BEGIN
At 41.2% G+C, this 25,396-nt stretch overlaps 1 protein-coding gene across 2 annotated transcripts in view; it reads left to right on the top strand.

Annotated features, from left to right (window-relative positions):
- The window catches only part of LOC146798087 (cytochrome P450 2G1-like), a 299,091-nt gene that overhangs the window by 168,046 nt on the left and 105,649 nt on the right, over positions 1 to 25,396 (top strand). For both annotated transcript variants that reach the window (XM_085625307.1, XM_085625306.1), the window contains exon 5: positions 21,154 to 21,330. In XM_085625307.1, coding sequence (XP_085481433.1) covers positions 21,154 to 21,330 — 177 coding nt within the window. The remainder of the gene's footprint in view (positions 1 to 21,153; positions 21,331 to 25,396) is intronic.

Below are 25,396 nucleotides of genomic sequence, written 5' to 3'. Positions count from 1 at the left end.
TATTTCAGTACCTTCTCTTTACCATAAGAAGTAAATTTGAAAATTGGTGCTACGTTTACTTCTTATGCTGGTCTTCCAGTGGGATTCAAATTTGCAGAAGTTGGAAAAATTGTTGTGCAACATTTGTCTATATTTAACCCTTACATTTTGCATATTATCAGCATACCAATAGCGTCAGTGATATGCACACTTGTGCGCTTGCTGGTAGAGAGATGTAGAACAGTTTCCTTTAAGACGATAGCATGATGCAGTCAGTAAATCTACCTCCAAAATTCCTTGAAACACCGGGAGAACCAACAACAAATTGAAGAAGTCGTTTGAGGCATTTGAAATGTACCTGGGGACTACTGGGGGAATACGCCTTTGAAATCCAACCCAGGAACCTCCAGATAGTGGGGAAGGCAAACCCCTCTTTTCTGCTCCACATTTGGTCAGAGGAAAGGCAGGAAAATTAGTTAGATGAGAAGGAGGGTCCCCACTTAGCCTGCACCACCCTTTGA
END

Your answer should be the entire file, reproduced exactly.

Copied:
At 41.2% G+C, this 25,396-nt stretch overlaps 1 protein-coding gene across 2 annotated transcripts in view; it reads left to right on the top strand.

Annotated features, from left to right (window-relative positions):
- The window catches only part of LOC146798087 (cytochrome P450 2G1-like), a 299,091-nt gene that overhangs the window by 168,046 nt on the left and 105,649 nt on the right, over positions 1 to 25,396 (top strand). For both annotated transcript variants that reach the window (XM_085625307.1, XM_085625306.1), the window contains exon 5: positions 21,154 to 21,330. In XM_085625307.1, coding sequence (XP_085481433.1) covers positions 21,154 to 21,330 — 177 coding nt within the window. The remainder of the gene's footprint in view (positions 1 to 21,153; positions 21,331 to 25,396) is intronic.

Below are 25,396 nucleotides of genomic sequence, written 5' to 3'. Positions count from 1 at the left end.
TATTTCAGTACCTTCTCTTTACCATAAGAAGTAAATTTGAAAATTGGTGCTACGTTTACTTCTTATGCTGGTCTTCCAGTGGGATTCAAATTTGCAGAAGTTGGAAAAATTGTTGTGCAACATTTGTCTATATTTAACCCTTACATTTTGCATATTATCAGCATACCAATAGCGTCAGTGATATGCACACTTGTGCGCTTGCTGGTAGAGAGATGTAGAACAGTTTCCTTTAAGACGATAGCATGATGCAGTCAGTAAATCTACCTCCAAAATTCCTTGAAACACCGGGAGAACCAACAACAAATTGAAGAAGTCGTTTGAGGCATTTGAAATGTACCTGGGGACTACTGGGGGAATACGCCTTTGAAATCCAACCCAGGAACCTCCAGATAGTGGGGAAGGCAAACCCCTCTTTTCTGCTCCACATTTGGTCAGAGGAAAGGCAGGAAAATTAGTTAGATGAGAAGGAGGGTCCCCACTTAGCCTGCACCACCCTTTGA